Shame, he said, prevented him from staying with friends or even contacting his teenage daughter. He lived on the roof of the apartment complex for several nights, but when he was discovered by neighbors he left the area entirely. By then he was smoking crack, "to be social."

At first he went to the homeless shelter on Ward's Island, he says, but when he went to sleep the first night another resident set his pants on fire. He awoke unhurt and tamped out the blaze, but swore never to go back. He then decided to settle on the Upper East Side because he knew it was a fancy neighborhood and expected it to be safe.

In his first days he tried collecting bottles, but decided the payoff was too small for the work. So he began panhandling and soon was raking it in, sometimes often at the dizzying rate of $2,000 a week, he said. The money disappeared dizzyingly too, as it financed binges of drugs and women in his old neighborhood and the occasional $39-a-night motel or change of clothes.

Many of the specifics of his stories from his days on the streets cannot be verified, but restaurant owners from around the neighborhood still remember him warmly from his days as a beggar.

Bart Potenza, owner of the vegetarian Candle Cafe on Third Avenue, used to give Mr. Spagnole muffins and fruit and remembers him as a "clean" homeless man who "always cared about us."

George Pavlounis, who owns the Wrap N Run on Lexington at East 78th, agrees. "He was a special homeless guy," said Mr. Pavlounis, who sometimes gave Mr. Spagnole money or a sandwich. "He wasn't dirty or smelly, and he was helpful. He would put a quarter in the meter if he saw it had expired and the meter maid was coming."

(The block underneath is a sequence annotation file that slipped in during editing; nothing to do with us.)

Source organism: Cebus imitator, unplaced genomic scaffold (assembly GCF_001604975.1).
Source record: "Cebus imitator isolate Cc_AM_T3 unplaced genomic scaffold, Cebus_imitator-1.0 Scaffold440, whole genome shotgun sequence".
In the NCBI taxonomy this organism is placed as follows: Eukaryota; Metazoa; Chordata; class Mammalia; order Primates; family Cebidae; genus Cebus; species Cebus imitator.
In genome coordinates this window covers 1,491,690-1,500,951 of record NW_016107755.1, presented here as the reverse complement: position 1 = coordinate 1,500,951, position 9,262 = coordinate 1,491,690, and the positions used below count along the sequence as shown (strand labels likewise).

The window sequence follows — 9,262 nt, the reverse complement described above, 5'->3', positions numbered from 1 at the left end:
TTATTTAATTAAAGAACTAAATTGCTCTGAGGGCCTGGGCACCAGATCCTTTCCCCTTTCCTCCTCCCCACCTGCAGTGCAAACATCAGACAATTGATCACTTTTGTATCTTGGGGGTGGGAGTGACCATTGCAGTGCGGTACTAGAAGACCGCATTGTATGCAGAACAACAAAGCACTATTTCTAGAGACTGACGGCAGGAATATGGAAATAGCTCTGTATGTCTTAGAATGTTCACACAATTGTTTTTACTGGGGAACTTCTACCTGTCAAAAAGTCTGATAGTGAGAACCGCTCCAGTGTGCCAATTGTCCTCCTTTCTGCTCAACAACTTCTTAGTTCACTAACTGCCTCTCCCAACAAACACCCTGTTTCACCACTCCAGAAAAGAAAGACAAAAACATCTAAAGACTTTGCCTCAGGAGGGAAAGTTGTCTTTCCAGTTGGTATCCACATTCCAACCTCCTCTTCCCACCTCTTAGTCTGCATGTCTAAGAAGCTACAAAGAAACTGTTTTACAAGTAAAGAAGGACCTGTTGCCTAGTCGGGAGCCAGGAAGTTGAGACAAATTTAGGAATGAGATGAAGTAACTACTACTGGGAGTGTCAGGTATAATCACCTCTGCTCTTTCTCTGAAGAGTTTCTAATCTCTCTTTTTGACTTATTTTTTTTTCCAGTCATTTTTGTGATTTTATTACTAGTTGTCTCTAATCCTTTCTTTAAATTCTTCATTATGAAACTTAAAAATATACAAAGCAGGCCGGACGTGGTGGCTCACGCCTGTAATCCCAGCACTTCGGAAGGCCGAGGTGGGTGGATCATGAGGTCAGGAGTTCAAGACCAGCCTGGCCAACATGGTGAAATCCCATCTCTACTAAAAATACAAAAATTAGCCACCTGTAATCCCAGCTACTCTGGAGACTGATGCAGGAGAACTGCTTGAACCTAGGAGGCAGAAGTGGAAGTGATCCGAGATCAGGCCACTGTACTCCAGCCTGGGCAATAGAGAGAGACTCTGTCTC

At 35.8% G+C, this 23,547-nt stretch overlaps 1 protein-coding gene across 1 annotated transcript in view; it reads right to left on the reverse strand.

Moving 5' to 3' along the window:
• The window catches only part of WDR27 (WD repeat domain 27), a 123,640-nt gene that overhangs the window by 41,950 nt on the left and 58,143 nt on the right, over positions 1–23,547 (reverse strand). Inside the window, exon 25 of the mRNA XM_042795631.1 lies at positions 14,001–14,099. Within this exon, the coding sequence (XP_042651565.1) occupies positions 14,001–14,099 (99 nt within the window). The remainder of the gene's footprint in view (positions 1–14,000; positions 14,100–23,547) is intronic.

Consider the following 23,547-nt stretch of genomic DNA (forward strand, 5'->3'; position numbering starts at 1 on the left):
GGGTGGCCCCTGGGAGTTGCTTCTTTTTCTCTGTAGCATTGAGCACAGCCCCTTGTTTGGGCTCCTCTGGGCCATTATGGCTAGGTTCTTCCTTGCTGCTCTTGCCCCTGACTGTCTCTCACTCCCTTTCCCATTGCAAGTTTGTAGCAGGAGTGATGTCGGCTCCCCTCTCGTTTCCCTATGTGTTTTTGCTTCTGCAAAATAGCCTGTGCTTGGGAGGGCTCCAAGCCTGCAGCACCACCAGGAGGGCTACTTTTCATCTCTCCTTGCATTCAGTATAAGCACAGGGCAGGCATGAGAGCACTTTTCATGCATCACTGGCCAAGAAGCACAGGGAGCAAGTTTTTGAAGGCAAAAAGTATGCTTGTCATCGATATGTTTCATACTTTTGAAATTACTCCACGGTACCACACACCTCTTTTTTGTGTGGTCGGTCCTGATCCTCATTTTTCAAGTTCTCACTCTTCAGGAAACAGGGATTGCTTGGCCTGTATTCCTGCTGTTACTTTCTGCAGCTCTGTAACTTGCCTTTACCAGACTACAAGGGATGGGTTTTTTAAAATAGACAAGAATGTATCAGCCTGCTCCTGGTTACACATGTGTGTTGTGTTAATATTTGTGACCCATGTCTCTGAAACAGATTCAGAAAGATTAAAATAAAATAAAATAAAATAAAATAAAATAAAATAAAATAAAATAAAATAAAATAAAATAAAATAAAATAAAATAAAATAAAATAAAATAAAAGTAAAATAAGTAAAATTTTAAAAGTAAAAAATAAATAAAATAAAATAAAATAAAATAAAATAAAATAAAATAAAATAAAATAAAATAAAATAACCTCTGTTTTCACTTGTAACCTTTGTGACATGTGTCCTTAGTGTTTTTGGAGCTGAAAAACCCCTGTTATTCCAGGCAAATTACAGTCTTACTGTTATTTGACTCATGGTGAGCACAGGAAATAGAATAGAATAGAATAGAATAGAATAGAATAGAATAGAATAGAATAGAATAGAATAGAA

Being helpful was part of Mr. Spagnole's come-on. He told restaurant owners that he would not beg in front of their places during the day and would keep an eye out for thieves at night if they would just donate leftover food. He also did favors like clearing snowy sidewalks with shovels "borrowed" from local buildings. For the employees of one restaurant he was the lookout, watching for the police while they gambled inside.

Shop owners rewarded him, he says, with chicken wings by the bagful and enough moo shu pork and tacos to feed himself and some of the other guys on the street.

But Mr. Spagnole's biggest asset was charm and the funny comeback. One day when he was begging in front of a swanky Park Avenue address, a large richly-dressed man responded to his request for change by turning his pockets inside out and saying he had no money. "Too bad," Mr. Spagnole said sympathetically and took a dollar from his own pocket and handed it over. The man came back an hour later with a $100 bill, an amount he gave Mr. Spagnole maybe a dozen more times over the years.